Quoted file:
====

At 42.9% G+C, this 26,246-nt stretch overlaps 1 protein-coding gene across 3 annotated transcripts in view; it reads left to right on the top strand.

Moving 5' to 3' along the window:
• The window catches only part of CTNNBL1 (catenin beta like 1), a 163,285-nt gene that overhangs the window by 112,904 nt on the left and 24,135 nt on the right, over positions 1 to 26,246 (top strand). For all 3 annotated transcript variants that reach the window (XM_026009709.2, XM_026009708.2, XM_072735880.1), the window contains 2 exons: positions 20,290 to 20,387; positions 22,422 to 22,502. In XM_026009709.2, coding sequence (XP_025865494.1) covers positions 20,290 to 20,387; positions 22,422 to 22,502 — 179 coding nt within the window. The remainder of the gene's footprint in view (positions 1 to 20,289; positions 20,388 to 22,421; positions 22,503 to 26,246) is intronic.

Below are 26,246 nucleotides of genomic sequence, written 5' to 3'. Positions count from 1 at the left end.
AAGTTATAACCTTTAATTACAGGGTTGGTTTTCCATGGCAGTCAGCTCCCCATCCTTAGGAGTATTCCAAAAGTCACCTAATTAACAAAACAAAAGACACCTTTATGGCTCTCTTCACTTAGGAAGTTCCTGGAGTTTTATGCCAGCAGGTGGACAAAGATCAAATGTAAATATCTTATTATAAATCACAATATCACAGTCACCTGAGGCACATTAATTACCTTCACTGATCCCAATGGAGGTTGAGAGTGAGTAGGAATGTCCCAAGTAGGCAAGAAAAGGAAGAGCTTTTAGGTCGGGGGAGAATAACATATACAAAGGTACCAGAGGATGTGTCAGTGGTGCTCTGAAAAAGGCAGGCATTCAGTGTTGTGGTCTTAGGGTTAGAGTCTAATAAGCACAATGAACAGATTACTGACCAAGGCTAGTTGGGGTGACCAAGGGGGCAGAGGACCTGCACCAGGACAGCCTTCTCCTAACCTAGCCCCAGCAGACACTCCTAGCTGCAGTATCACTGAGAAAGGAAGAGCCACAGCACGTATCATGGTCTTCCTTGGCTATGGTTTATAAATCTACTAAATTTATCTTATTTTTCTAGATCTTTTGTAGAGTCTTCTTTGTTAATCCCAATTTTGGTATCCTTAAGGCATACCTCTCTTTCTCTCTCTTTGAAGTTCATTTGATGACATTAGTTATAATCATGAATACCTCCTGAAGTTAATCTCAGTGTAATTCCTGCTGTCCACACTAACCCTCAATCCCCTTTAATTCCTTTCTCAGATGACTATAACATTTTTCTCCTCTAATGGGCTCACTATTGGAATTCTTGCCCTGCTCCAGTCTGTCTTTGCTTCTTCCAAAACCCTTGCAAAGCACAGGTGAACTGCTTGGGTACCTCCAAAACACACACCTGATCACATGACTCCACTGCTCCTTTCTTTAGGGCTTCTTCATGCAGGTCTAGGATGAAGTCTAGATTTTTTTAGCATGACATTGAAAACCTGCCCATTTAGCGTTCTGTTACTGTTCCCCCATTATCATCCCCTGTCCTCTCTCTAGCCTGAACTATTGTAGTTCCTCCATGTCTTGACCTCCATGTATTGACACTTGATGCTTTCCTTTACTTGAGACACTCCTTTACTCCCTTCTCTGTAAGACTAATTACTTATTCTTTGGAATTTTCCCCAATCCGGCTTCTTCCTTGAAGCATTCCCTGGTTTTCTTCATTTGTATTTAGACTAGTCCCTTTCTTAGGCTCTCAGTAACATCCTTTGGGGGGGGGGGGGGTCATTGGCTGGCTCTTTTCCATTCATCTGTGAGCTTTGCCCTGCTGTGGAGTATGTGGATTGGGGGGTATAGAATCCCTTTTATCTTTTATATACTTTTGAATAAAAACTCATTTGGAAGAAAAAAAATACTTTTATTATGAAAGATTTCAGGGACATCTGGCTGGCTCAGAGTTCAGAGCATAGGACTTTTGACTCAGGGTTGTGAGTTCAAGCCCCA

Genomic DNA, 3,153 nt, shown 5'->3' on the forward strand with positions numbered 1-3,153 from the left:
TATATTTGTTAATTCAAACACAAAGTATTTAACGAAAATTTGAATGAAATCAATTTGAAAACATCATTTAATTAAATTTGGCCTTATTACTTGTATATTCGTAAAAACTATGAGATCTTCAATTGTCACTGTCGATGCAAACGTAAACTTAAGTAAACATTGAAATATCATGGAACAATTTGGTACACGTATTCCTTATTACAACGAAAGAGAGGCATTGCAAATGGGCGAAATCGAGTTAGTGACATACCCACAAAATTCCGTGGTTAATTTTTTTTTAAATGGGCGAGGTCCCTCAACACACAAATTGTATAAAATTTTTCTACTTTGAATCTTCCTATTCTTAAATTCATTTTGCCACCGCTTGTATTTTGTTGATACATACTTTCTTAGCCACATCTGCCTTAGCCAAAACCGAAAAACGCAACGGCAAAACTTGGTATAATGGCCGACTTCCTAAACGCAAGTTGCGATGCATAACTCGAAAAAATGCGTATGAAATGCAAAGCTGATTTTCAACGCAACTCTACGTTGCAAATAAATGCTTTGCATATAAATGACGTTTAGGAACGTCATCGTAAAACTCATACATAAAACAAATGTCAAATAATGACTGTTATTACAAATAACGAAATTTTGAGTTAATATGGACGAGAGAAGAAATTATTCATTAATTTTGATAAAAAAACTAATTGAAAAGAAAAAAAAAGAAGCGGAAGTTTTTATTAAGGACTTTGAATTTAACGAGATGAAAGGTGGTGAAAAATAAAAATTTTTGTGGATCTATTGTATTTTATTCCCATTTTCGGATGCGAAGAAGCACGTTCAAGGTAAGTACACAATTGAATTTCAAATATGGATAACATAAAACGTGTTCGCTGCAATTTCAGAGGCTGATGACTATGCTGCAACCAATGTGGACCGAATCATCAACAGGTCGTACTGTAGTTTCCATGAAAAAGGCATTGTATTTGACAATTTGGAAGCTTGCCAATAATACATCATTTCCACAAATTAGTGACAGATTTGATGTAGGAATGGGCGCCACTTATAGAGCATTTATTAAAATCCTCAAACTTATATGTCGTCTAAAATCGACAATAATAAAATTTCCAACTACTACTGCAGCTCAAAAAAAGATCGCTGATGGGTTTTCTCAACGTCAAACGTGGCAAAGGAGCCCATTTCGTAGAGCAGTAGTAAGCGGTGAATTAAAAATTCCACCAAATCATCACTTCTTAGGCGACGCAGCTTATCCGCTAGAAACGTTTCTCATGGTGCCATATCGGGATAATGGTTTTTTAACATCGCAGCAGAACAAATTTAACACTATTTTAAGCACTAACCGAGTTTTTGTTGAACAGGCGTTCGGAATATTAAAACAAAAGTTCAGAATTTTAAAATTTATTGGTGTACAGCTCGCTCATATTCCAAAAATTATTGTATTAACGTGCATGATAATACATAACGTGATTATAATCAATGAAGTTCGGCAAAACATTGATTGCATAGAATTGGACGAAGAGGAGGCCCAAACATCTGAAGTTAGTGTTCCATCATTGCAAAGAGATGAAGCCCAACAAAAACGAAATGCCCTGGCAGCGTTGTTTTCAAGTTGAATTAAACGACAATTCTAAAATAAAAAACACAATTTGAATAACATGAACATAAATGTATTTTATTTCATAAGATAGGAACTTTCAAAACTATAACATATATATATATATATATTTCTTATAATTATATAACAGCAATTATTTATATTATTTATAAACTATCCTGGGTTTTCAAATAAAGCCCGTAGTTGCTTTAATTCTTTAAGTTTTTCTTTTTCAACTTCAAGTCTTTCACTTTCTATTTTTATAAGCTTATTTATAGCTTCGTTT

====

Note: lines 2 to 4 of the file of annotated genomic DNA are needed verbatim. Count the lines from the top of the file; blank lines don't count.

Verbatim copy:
Moving 5' to 3' along the window:
• The window catches only part of CTNNBL1 (catenin beta like 1), a 163,285-nt gene that overhangs the window by 112,904 nt on the left and 24,135 nt on the right, over positions 1 to 26,246 (top strand). For all 3 annotated transcript variants that reach the window (XM_026009709.2, XM_026009708.2, XM_072735880.1), the window contains 2 exons: positions 20,290 to 20,387; positions 22,422 to 22,502. In XM_026009709.2, coding sequence (XP_025865494.1) covers positions 20,290 to 20,387; positions 22,422 to 22,502 — 179 coding nt within the window. The remainder of the gene's footprint in view (positions 1 to 20,289; positions 20,388 to 22,421; positions 22,503 to 26,246) is intronic.

Below are 26,246 nucleotides of genomic sequence, written 5' to 3'. Positions count from 1 at the left end.